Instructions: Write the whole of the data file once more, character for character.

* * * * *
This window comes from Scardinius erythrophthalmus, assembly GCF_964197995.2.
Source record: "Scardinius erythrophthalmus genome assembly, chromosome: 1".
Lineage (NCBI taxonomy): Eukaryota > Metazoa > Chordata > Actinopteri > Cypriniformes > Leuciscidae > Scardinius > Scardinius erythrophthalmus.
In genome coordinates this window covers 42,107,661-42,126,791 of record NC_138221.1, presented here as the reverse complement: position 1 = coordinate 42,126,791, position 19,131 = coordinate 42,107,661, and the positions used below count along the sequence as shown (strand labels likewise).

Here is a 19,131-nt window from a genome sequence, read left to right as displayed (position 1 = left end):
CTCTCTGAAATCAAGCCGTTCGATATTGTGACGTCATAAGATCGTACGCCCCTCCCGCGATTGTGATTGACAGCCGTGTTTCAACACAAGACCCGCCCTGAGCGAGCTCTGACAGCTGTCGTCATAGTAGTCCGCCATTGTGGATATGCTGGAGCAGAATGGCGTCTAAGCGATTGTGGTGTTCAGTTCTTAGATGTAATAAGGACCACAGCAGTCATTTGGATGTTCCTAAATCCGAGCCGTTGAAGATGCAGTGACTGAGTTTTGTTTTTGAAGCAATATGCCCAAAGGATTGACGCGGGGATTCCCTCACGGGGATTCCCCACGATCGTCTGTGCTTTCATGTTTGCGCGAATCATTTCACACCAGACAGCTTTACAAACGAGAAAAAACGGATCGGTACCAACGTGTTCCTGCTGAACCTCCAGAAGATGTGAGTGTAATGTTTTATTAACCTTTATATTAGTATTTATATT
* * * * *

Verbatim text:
This window comes from Scardinius erythrophthalmus, assembly GCF_964197995.2.
Source record: "Scardinius erythrophthalmus genome assembly, chromosome: 1".
Lineage (NCBI taxonomy): Eukaryota > Metazoa > Chordata > Actinopteri > Cypriniformes > Leuciscidae > Scardinius > Scardinius erythrophthalmus.
In genome coordinates this window covers 42,107,661-42,126,791 of record NC_138221.1, presented here as the reverse complement: position 1 = coordinate 42,126,791, position 19,131 = coordinate 42,107,661, and the positions used below count along the sequence as shown (strand labels likewise).

Here is a 19,131-nt window from a genome sequence, read left to right as displayed (position 1 = left end):
CTCTCTGAAATCAAGCCGTTCGATATTGTGACGTCATAAGATCGTACGCCCCTCCCGCGATTGTGATTGACAGCCGTGTTTCAACACAAGACCCGCCCTGAGCGAGCTCTGACAGCTGTCGTCATAGTAGTCCGCCATTGTGGATATGCTGGAGCAGAATGGCGTCTAAGCGATTGTGGTGTTCAGTTCTTAGATGTAATAAGGACCACAGCAGTCATTTGGATGTTCCTAAATCCGAGCCGTTGAAGATGCAGTGACTGAGTTTTGTTTTTGAAGCAATATGCCCAAAGGATTGACGCGGGGATTCCCTCACGGGGATTCCCCACGATCGTCTGTGCTTTCATGTTTGCGCGAATCATTTCACACCAGACAGCTTTACAAACGAGAAAAAACGGATCGGTACCAACGTGTTCCTGCTGAACCTCCAGAAGATGTGAGTGTAATGTTTTATTAACCTTTATATTAGTATTTATATT